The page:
I have something to tell A. It’s a secret. No, it’s something I’ve been afraid to tell her. And I don’t know why. This should be easy. It’s coney island diner talk. It doesn’t need some big preamble. And yet, I delay. I trip over my words. I place my hand on her shoulder and squeeze, and it’s such a bizarre father-son gesture, but that’s kind of normal for us, our friendship constantly looking like other types of relationships. I finally just say it, the words coming out too fast and staccato. I tell her I’m hooking up with our friend. He’s one of her best guy friends. It doesn’t go over well. She keeps saying everything will change, and I keep asking her to be more specific, but she keeps just saying everything. I don’t understand, but I also feel the same way, like something seismic has occurred, something not unlike betrayal. This shouldn’t have been so hard. She has a boyfriend. I’m single. Just messing around with a guy from the paper. We’re all friends. We’re all very good friends.
A. and I are getting louder. We’re fighting, I realize. And then W. interrupts, and A. walks away, and W. asks me if we just broke up, and I laugh, but when I look at him, I realize it might not be one of his jokes. He might be asking if there’s something more here. It would be so easy to open up to him here. But I don’t know what to say. And later, at Leo’s, it’s like it never happened at all.
Now, I live over thirteen hundred miles from the nearest Leo’s Coney Island. Nothing tastes exactly the same as the chicken fingers pita at Leo’s, I’m sure. The chicken tenders sub at Publix comes close, another brilliant vehicle for breaded chicken. But it’s its own thing entirely. Other places do fried chicken gyros. It’s not like Leo’s has proprietary ownership of the stuff. But I’ve still yet to taste that exact taste ever since I left Michigan, my own nostalgia and associations indelibly flavoring my mouth memories.
As I’m writing this, I learn Lud’s closed years ago. As I’m writing this, I keep checking the Leo’s Coney Island official website, making sure I remember the chicken fingers pita correctly, making sure the location I frequented with friends in undergrad is still open (it is). As I’m writing this, I start making a plan to recreate the chicken fingers pita. It wouldn’t be hard.
But those exact tastes aren’t what I’m chasing at all. A recreation wouldn’t satisfy my hunger. Not even the real thing would. It’s much easier to think about a chicken fingers pita, to long for it, to reconstruct it in my mind than to ask the questions I’m really after. Like what really happened with W.? Why did our friendship unravel so suddenly? Was it even sudden? Is that just the way I remember it now? We didn’t have some big fight, but maybe that’s part of the problem. Maybe we should have talked more through shit. Maybe we should have given each other more space to shift. Or maybe we were always going to pull apart and I should stop chasing down alternative endings. I just miss the goddamn chicken fingers pita. Which is really just another way of saying I miss him.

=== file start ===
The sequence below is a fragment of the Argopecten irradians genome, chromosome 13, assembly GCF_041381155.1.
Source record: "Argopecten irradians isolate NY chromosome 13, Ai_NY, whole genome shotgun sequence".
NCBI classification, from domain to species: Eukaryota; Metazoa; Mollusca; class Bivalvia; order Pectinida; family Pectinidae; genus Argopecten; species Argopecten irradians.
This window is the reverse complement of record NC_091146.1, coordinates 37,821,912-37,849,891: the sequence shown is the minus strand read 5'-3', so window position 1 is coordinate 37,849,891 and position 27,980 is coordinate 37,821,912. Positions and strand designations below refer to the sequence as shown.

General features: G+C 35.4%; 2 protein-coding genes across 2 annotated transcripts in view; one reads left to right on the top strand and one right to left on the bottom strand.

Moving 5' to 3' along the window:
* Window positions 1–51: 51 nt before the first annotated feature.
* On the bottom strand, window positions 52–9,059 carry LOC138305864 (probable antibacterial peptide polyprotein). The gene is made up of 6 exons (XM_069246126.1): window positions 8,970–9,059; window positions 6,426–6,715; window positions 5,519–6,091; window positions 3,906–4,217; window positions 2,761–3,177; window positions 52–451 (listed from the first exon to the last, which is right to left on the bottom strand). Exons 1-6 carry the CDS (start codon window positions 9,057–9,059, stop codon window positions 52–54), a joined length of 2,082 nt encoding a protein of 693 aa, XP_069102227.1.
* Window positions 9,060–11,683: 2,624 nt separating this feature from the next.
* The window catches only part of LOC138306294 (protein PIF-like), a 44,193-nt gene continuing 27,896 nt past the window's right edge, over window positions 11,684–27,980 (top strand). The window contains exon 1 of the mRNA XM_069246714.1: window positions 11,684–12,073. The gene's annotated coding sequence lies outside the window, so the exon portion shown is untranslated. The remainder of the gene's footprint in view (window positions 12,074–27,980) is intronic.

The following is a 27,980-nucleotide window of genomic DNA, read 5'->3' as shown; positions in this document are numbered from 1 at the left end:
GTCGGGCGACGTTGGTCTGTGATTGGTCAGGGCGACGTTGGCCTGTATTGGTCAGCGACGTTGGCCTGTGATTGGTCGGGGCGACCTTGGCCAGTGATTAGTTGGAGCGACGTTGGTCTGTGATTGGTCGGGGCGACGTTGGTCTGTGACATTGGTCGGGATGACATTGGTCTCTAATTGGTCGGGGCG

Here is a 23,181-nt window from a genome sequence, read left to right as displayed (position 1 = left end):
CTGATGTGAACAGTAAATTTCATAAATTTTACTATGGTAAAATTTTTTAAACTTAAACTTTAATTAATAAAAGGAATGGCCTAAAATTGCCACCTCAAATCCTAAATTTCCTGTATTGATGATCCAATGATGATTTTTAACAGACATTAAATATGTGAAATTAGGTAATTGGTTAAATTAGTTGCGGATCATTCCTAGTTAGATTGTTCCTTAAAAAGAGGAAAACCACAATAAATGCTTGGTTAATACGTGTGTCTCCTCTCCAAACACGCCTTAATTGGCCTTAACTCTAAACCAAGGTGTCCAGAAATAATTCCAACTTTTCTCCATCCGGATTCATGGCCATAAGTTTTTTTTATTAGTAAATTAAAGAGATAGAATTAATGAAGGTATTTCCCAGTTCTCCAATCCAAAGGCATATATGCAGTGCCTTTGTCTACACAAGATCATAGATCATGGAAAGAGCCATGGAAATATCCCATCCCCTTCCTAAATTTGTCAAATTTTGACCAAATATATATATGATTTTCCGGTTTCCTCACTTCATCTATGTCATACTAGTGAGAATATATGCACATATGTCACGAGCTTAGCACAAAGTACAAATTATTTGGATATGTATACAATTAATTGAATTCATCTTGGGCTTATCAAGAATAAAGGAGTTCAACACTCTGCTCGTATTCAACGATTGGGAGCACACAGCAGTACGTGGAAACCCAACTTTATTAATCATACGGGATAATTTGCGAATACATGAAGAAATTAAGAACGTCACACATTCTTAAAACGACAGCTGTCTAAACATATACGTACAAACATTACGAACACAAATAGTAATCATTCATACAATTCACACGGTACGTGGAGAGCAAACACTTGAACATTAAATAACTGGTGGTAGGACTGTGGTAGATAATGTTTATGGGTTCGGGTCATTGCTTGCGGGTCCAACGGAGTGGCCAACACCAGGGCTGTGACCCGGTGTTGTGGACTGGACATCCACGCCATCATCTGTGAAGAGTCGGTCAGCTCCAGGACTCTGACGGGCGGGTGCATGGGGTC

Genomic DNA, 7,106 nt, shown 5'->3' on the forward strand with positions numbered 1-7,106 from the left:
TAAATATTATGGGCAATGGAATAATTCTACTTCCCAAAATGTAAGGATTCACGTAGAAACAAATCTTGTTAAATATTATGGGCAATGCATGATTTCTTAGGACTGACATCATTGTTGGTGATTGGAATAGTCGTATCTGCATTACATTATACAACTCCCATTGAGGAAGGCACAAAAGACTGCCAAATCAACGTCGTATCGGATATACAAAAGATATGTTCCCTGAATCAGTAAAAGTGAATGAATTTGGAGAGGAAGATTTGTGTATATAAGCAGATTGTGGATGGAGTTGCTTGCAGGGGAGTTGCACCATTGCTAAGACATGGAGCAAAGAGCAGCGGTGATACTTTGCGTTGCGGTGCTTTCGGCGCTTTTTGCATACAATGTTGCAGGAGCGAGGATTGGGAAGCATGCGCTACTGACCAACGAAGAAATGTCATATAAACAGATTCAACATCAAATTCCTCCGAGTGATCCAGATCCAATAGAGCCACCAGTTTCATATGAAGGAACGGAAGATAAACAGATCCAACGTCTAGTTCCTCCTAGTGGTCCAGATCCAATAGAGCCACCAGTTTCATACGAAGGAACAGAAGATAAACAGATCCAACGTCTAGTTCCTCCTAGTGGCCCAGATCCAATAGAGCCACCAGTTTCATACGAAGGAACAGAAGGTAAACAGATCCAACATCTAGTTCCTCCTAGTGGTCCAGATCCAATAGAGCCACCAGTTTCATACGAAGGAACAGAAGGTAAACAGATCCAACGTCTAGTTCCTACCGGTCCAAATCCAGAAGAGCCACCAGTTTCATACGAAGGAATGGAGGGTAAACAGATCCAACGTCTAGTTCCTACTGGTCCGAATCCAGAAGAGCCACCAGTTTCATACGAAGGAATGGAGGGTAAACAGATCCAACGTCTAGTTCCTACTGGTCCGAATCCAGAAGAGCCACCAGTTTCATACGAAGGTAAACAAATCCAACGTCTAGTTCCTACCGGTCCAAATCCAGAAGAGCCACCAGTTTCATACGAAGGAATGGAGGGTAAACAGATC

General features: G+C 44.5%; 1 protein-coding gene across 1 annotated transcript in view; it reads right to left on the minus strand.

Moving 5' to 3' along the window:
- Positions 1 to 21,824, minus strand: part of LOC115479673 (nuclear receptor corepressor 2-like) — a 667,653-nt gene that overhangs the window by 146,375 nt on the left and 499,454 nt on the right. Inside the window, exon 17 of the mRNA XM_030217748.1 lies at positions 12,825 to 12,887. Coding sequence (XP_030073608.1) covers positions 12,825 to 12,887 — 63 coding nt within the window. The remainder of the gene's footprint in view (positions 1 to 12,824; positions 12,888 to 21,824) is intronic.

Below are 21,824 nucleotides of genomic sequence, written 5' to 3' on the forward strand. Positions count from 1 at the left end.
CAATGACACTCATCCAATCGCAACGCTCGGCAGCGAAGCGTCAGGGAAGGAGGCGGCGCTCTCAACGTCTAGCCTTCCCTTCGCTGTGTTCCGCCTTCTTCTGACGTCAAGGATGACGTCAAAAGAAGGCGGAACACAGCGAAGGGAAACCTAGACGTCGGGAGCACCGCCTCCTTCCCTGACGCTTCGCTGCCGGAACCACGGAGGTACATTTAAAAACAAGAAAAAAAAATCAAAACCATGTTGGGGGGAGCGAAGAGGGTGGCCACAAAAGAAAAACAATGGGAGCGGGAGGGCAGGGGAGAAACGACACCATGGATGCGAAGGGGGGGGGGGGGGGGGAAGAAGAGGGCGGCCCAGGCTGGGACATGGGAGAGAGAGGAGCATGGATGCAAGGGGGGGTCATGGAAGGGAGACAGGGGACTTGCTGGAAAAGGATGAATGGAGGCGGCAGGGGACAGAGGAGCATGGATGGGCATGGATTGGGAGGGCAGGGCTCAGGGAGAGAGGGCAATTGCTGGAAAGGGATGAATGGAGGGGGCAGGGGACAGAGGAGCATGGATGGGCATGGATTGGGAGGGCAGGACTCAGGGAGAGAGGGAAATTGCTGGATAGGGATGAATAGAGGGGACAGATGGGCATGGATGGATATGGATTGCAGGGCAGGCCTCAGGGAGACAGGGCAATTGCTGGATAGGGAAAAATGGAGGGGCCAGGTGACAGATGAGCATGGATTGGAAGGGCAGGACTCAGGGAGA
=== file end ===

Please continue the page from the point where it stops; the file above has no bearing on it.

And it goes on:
As I’m writing this, Co-Star has the nerve to send me a notification that simply reads reach out to them. It would be logistically easier to reach out to W. than to get my hands on a Leo’s chicken fingers pita from all the way in Florida. Emotionally harder though, of course. I can’t order friendship reconnection off a menu.
A. and I did find our way back to each other, the time and place unexpected and unplanned. And for a burst of time, it was like we’d stepped into a time machine. I was in my chicken fingers pita era again. But nostalgia is tricky. Or, more accurately, it’s a trick. We were trying to remake the friendship we used to have, but it didn’t fit us anymore. So the friendship changed and then changed again, and that wasn’t bad. It was good. It was better than nothing at all. And all that was new to me, that willingness to shift the shape of a friendship, to sheath and unsheathe. It shouldn’t always feel like a chicken fingers pita. Unchanging. The same ingredients in the same order. We aren’t fixed individuals, and our friendships shouldn’t be fixed either.
It wasn’t the consistency of the Leo’s food that thrilled us; it was the wildness we brought through the door. The specific conversations about specific college shenanigans. The loud chats about our latest passions, heartbreaks, dramas, full of interruptions and questions and laughter between bites of fries. The stuff that’s harder to remember than the food, impossible to recreate.